History (Page 2)

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The resident shareholders, as the Company directorship, now manage the Community - while still seeking Community consensus. It is hoped the major changes formulated in 2010 and 2011 will help attract new members and sustain an ongoing Intentional Community at Rainbow Valley for many years to come.
Only two of the members are under fifty-five. Just two still have children living at home. Adult children often now return for holidays, sometimes bringing their own children. The value of the spirit of intentional community in bringing up children is not forgotten.

Under the new Community Agreement, Rainbow Valley Company leases a parcel of land around each house to the house-owners. Leaseholders have the right to sell their house, along with their voting shares, to buyers who are prepared to sign and abide by the Community Agreement. Simultaneously, the purchaser also obtains a lease. The process takes a minimum of three months.

Once accepted, new members had to pay a membership fee in order to become shareholders and after so doing were issued a packet of shares that gave them an equal share in the Company. The fee was initially set at $3,000 and remained so for many years. Eventually it was raised in an attempt to match inflation so that later monetary contributions would roughly equate to earlier ones.

However, under Rainbow's original agreements, shares were not seen as an investment and members who left or died were meant to gift them back to the Community. For the first thirty-five years, new members could pay off their memberships in moderate installments - because the building of houses also required money. Such payments were negotiable and were designed to be affordable. No shares were issued until the fee was paid in full.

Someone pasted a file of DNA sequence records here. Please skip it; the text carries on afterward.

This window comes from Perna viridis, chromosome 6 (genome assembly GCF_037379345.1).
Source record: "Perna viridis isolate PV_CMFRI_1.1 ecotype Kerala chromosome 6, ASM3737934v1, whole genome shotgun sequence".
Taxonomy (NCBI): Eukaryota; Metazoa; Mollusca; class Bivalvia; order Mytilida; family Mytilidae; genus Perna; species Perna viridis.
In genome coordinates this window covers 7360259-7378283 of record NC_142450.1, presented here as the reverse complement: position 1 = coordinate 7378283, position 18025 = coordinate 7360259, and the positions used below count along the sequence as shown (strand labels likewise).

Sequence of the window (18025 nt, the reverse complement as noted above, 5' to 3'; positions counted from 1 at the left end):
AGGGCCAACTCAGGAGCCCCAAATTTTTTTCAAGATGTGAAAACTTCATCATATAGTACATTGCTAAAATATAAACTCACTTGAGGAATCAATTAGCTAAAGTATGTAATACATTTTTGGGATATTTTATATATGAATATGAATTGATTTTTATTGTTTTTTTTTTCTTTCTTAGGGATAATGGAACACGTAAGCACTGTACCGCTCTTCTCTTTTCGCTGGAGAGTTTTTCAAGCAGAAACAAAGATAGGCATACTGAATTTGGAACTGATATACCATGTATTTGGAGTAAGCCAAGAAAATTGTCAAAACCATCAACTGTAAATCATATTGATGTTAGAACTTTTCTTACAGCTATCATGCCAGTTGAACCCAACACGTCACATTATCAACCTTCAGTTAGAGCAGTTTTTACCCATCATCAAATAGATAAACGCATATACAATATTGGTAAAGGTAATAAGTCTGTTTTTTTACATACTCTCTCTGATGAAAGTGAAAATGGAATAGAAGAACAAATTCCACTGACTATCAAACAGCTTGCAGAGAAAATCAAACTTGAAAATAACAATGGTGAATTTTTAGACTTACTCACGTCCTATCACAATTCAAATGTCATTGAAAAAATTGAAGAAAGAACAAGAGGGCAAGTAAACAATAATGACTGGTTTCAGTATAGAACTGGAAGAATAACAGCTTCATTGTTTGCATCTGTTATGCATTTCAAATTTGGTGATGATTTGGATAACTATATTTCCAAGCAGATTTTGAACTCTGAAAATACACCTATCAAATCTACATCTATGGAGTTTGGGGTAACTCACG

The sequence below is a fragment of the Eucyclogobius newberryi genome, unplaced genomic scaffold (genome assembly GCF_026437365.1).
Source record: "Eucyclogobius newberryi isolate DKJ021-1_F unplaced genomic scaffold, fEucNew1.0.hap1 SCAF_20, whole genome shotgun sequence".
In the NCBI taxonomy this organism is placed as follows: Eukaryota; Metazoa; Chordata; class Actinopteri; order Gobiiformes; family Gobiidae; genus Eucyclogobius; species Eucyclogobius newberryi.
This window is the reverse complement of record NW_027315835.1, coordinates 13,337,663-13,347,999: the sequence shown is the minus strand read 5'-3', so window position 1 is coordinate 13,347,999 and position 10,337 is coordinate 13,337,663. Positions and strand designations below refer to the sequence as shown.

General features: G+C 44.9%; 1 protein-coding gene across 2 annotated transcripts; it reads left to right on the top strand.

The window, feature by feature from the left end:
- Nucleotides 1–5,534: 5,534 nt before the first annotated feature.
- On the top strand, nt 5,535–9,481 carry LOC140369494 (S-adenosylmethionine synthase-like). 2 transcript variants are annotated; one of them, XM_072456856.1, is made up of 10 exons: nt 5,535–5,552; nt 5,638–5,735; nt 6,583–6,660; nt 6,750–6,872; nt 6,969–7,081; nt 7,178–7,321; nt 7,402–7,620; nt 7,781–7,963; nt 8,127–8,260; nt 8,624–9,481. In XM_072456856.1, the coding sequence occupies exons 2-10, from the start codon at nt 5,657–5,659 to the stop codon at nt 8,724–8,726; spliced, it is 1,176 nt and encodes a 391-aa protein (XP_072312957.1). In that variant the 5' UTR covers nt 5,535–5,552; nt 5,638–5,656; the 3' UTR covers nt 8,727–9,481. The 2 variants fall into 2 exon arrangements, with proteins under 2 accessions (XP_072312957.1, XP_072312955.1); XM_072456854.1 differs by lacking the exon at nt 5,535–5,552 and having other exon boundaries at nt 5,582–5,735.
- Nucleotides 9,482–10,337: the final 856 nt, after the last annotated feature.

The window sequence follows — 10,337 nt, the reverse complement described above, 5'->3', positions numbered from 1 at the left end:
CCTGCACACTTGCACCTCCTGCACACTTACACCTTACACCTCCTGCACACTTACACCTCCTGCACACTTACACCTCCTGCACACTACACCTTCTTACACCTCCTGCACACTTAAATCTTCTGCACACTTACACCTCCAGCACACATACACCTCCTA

The number of resident shareholder members has stayed between eight and twelve since the early 1980s. In 2011 there are nine such, plus ten non-shareholder adult residents. Seven of the nine resident members have lived at Rainbow more than twenty years, five of them since the 1970s. All but two are NZ born and the two Australians have both been New Zealanders all of their adult lives.

Rainbow's resident members are settled, committed and know a lot about sustaining a Community. For many years they shared the parenting of children - to some degree - like an extended family.

Minutes of meetings were recorded in successive minute books and major agreements reached thereby were seen as enduring - since in theory every member was on board with them. Not until 1990 were these agreements combined into a single document. The only really formal meetings were the AGMs required by the Companies Act.

A process for new membership evolved, a process taking a minimum of fifteen months during which a lot of communication and cooperation would supposedly ensure full understandings were reached. This made joining Rainbow somewhat arduous. It would probably be unrealistic in today's climate.

Rainbow's farm has never been financially profitable but has steadily provided milk, mutton and beef. In 1981 a group of members started up a briefly flourishing possum fur enterprise. The business lasted five years. Since then most members have various occupations in Golden Bay.

Along with equal sharing of the land, the members have always believed in shared decision making. At first they felt they should agree on everything. Consensus was the goal, usually reached. Decision making was thus often painfully slow.